National Geographic News reports that — as if Uganda didn’t have enough to worry about, already — Uganda’s coffee crop is under threat of collapse due to global climate change. I find this report extraordinarily worrying, as I suspect it’s merely the tip of the proverbial (and ironic) iceberg. Ugandan coffee has the capacity to be really remarkable stuff… more about that here.) …Even a slight increase in temperature could wipe out Uganda’s entire coffee crop, which brings in more than half of the East African country’s revenue. “Climate change has affected coffee production already,” said Philip Gitao, executive director of the East African Fine Coffees Association. Starbucks is raising prices. Again. Despite having switched from whole milk to 2% across the board, its dairy prices are beginning to hurt. Moo. It’s the new, new way to office… WiFi-powered cafes are fast becoming mobile sales departments. And some cafes are happy about that. Of Panera’s 1,056 locations in the country, 940 are equipped with free WiFi, said spokeswoman Liz Scales. “We’re the largest provider of free WiFi in the country,”Â? Scales said. “There are people that are there and don’t want to buy anything and that’s all right. But most people do and we have had nothing but positive remarks about this.”Â? Six years ago this week Bloggle was recognized as a Blog of Note by the nice folks at Blogger.com. It’s been all downhill from there....

Tasting: Uganda Bugisu Mbale

Rating: [rating:3.5/5] Pondering my coffee cup, my thoughts inevitably turn to the land where the coffee was grown. And when that land is locked in a civil struggle I’m frequently curious and wary… Who grew this coffee? Which side are they on? Which side is right? (That’s rarely an easy answer.) And most importantly, are my coffee dollars part of the problem, or a potential solution? Uganda — five years since last mentioned here — is still a nation struggling for rule of law, for the safety of its children, for its identity and place on the world stage. Landlocked, Uganda is besieged by threats from without and within, and has been largely abandoned by most all of the world powers and much of Africa, too. There is no oil in Uganda (or there hasn’t been… it seems there’s some reserves only just discovered.) And so unlike the Middle East, instead of being on the brink of war Uganda is for two decades now on the brink of a peace that is always just out of reach. The coffee-growing lands of Uganda — butted up against Mount Elgon in the east — have been spared much of the struggle that’s come to define the nation’s north. In fact, it seems the only struggle of late that matters to the folks of MBale centers around competing soccer clubs. That’s a healthy sign. So too is the continued success of the Uganda Coffee Development Authority. In Uganda, success remains a relative term… but it appears that coffee farmers and processors are, in fact, the beneficiaries of coffee dollars. My last taste...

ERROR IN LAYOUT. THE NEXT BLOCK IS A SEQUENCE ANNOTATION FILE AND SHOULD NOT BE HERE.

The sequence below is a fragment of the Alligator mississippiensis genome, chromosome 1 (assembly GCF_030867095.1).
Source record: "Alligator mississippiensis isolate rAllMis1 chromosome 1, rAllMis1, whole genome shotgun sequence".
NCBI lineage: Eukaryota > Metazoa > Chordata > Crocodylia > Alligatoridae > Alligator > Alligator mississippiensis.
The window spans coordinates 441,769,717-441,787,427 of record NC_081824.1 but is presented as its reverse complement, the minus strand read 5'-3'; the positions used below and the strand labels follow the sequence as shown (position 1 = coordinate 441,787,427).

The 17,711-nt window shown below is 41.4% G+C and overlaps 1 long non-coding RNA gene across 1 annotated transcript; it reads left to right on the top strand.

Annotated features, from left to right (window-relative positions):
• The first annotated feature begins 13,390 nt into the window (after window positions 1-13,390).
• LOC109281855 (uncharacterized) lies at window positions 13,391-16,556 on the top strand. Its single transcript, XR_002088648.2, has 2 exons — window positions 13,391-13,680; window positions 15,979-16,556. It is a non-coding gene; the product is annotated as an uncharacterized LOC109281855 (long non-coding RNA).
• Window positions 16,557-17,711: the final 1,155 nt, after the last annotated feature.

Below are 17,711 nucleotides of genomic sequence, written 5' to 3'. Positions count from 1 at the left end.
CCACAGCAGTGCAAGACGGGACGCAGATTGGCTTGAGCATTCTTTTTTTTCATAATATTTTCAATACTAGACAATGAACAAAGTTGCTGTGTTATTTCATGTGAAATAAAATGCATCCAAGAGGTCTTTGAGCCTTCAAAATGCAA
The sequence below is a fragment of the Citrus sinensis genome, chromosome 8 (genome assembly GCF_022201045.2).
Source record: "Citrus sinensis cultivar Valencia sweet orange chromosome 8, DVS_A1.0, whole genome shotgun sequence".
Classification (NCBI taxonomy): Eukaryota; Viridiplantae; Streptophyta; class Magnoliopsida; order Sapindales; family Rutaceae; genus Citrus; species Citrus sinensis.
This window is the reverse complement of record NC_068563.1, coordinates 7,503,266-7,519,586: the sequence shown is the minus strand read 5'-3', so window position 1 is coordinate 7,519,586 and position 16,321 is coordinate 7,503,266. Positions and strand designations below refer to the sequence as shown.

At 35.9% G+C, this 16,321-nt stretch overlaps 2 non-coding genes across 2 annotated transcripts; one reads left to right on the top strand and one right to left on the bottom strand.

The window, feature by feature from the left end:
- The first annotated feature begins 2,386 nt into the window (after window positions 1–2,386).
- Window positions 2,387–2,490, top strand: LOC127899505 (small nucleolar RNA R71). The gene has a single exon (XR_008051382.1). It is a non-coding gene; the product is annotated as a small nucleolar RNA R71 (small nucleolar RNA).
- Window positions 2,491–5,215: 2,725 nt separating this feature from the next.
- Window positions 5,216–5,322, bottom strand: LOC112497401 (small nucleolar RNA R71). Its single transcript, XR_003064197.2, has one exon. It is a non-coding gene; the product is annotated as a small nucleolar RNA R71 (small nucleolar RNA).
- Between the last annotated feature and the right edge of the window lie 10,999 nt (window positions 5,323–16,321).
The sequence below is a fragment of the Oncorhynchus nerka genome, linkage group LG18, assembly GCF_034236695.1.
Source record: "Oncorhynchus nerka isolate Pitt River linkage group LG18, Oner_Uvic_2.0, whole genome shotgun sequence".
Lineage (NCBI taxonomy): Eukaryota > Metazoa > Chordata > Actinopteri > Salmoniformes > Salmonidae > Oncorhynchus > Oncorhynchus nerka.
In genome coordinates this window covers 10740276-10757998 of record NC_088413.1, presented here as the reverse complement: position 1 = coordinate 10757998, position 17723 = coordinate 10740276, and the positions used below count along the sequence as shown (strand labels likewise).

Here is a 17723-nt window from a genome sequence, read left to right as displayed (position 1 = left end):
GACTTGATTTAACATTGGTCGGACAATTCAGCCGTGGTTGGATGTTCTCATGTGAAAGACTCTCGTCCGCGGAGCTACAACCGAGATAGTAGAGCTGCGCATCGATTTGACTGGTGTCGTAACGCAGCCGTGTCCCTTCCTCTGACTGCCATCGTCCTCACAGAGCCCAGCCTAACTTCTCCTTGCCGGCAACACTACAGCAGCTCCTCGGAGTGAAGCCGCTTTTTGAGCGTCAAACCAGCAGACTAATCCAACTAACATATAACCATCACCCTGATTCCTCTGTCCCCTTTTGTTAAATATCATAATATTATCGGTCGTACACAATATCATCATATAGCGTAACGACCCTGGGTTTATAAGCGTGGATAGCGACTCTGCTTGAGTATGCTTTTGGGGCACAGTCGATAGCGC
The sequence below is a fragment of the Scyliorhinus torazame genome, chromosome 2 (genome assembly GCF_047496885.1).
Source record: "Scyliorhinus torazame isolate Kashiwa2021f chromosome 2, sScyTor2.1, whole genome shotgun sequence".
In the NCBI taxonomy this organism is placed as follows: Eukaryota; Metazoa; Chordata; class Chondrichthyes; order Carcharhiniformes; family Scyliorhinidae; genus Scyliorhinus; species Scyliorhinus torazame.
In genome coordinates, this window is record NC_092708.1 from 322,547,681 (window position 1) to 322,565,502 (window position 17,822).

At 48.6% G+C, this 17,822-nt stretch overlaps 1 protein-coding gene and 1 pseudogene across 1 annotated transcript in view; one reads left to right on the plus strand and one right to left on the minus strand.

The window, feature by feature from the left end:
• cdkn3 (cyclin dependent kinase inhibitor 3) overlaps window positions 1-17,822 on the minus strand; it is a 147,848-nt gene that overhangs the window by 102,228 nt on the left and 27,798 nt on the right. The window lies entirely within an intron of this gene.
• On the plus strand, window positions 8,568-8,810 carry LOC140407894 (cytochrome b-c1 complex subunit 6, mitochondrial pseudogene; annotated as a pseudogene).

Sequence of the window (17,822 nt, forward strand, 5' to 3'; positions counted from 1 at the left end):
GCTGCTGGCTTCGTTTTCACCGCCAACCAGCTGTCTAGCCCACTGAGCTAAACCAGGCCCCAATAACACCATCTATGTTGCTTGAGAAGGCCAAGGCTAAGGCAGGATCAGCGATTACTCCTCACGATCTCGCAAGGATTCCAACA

Uganda Bugisu A, Mbale, 2001 Crop

Rating: [rating:3.5/5] If Kenya is the elder statesman of East African coffees, Uganda is the uncle that nobody talks about. You know the guy… he got in some trouble a few years back, he’s got a history of hanging around with the wrong crowd… and if he ever got around to really coming clean, nobody’d be likely to believe it. While Uganda rubs shoulders with big brother Kenya–in fact, it shares Mount Elgon, the origin of Bugisu–the coffee of Uganda shares little else with its neighbor. Produced mostly by small crop family farms, this coffee has flavors and dimensions that are uniquely its own. Bugisu is a washed arabica [okay, so maybe it shares one trait with Kenya.] Even green, this bean has something to say, with a remarkably pungent and grassy aroma, simply loaded with hints of what’s to come. Once roasted it’s not a particularly fragrant coffee, and brewed it’s aromatic qualities nod more toward Centrals than other Africans. At first sip, though, everything changes…. In the cup this is a deep, dark mysterious liquor. It’s muscular, musky and oozes languidly on the tongue. Its deeper tones are bitter chocolate, its high notes ripe fruit… very ripe. It’s slightly wild, rich, fat and funky. Not the fuzzy stuff of a monsooned Malabar–it’s far too smooth for that–but still it’s earthy and intense. The Bugisu has got the body of a Java, and while its finish is long and syrupy, it is decidedly not sweet. The roast: I’ve cupped Bugisu from City to Full City and beyond. I’ve settled on a melange of two roasts. The low notes...